Pennsylvania Sen. Bob Casey, like most high-profile Democrats lately, has been encouraging young people to get more involved in public service. One of his staffers decided to take his advice.
Three weeks ago, Jared Solomon, 32, left his role as Casey’s legislative assistant and policy adviser to run for the Maryland House of Delegates as a Democrat.
“He was running around the last eight months telling every young person he met that they should get involved,” Solomon said of his former boss.
“As you probably heard from a lot of folks, especially the Democrats, because I have four or five friends probably running for Congress this year, I just got frustrated,” the former staffer said.
Solomon lives in Chevy Chase, Maryland, and the 18th District he is running in includes Chevy Chase, Kensington, Wheaton, a small part of Rockville, and Silver Spring. (Each district in Maryland elects three delegates.) The primary is in June.
In Casey’s office, Solomon worked on immigration, LGBT and education policy — he was the lead staff negotiator in reauthorizing the Elementary and Secondary Education Act in 2015. He said over the last seven months he also “became sort of an honorary member of our health care team.”
Casey has focused on pushing back on cuts to Medicaid and Solomon helped work on the Democratic conference’s stance on how those cuts affect schools. It’s an issue that frustrated him the most.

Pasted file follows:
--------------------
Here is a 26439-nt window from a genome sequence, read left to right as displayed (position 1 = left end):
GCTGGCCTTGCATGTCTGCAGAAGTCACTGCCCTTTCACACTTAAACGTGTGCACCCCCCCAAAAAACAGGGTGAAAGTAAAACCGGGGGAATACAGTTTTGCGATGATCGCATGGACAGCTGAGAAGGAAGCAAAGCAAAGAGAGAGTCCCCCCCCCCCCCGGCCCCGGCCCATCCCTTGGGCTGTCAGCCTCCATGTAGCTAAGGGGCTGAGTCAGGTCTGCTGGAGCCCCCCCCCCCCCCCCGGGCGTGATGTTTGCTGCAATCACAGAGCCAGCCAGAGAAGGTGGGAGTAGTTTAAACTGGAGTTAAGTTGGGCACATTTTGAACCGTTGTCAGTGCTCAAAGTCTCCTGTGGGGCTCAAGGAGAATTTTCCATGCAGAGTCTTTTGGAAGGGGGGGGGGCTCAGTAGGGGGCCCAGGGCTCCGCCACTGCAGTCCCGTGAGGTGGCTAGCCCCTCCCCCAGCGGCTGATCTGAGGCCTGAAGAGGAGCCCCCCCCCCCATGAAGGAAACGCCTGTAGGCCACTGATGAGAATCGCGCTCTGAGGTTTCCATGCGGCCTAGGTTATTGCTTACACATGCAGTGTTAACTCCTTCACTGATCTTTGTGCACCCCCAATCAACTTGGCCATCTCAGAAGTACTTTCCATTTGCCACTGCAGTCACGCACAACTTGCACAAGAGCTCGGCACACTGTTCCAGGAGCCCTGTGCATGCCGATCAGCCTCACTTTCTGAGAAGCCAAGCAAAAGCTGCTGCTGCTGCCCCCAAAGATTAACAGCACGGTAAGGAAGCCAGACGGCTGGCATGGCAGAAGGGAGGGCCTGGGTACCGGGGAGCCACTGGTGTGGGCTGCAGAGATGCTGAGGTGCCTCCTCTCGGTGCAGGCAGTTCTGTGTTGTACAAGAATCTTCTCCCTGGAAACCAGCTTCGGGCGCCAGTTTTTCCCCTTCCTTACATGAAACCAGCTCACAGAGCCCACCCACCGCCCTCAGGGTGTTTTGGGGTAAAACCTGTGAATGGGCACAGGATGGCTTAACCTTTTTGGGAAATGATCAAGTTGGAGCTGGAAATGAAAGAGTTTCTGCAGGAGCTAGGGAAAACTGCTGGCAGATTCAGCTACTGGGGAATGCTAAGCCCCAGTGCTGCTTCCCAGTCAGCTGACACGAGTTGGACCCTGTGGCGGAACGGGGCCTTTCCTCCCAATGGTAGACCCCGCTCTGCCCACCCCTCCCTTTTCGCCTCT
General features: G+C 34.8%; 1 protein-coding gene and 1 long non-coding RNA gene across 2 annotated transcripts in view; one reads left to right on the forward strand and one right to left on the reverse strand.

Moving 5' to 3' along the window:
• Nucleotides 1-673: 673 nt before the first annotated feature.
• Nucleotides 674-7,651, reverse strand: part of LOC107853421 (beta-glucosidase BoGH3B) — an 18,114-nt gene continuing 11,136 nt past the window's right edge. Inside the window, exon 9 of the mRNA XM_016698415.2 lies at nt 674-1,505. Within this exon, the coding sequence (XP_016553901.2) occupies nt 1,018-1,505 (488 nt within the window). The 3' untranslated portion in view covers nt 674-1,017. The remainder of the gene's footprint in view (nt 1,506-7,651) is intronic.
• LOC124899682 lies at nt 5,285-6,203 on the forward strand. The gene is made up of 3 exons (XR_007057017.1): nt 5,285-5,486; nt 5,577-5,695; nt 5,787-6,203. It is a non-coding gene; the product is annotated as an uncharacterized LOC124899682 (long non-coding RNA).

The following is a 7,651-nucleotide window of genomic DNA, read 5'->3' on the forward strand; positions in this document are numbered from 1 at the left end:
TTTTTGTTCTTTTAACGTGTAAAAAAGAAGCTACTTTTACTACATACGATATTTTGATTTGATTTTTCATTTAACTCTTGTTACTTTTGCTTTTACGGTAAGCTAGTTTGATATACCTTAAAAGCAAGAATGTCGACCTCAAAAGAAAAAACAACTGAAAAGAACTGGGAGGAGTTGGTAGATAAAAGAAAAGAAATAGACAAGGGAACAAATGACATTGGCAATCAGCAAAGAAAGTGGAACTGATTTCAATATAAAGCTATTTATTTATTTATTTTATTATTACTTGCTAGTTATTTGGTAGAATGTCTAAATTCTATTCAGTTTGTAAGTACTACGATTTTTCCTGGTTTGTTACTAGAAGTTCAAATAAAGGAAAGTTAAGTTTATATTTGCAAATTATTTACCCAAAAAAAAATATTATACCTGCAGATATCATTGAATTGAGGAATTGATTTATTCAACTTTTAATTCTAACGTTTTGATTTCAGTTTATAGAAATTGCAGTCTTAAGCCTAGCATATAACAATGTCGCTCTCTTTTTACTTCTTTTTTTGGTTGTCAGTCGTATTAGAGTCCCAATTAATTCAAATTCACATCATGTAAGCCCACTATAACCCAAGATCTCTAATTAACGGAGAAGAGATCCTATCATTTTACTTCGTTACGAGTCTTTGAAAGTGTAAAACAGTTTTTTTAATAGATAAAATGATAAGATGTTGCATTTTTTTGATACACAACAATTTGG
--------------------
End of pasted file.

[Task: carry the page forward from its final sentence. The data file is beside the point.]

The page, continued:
“Medicaid is an example of when progress [meant just] keeping the system intact,” he said. “Right now, one of the most effective places where we can create change is at the state level. I felt like it was time to get off the sidelines from being the behind-the-scenes staffer and put my hat in the ring.”
While Casey was sad to see him go, he encouraged Solomon to pursue his goal.
“Take the risk, if you fall flat on your face, at least you know you did it,” Solomon recalled the senator telling him.
He said Casey jokingly added, “‘Can’t you go back to Pennsylvania to run? We need you.’”
On Solomon’s last day in the office, Casey’s final piece of advice was: Just win.
The Pennsylvania native and University of Pittsburgh graduate got his first taste of politics interning for the House Judiciary Committee in the summer of 2008 between his first and second year at Teach for America, where he and his wife Emily both started their careers.
Solomon taught in Baltimore and then worked for the school system administration for D.C. Public Schools as a project coordinator on the critical response team.
“We were nicknamed the DCPS firefighters,” he said, because his job included everything from community meetings, working on the school breakfast program and working with the Washington Metropolitan Area Transit Authority to create a new bus route, among other tasks.
“Working at DCPS was a hard job, to say the least,” he said.
Before he joined Casey’s office in 2014, he was vice president of budget policy at First Focus, a national children’s advocacy group.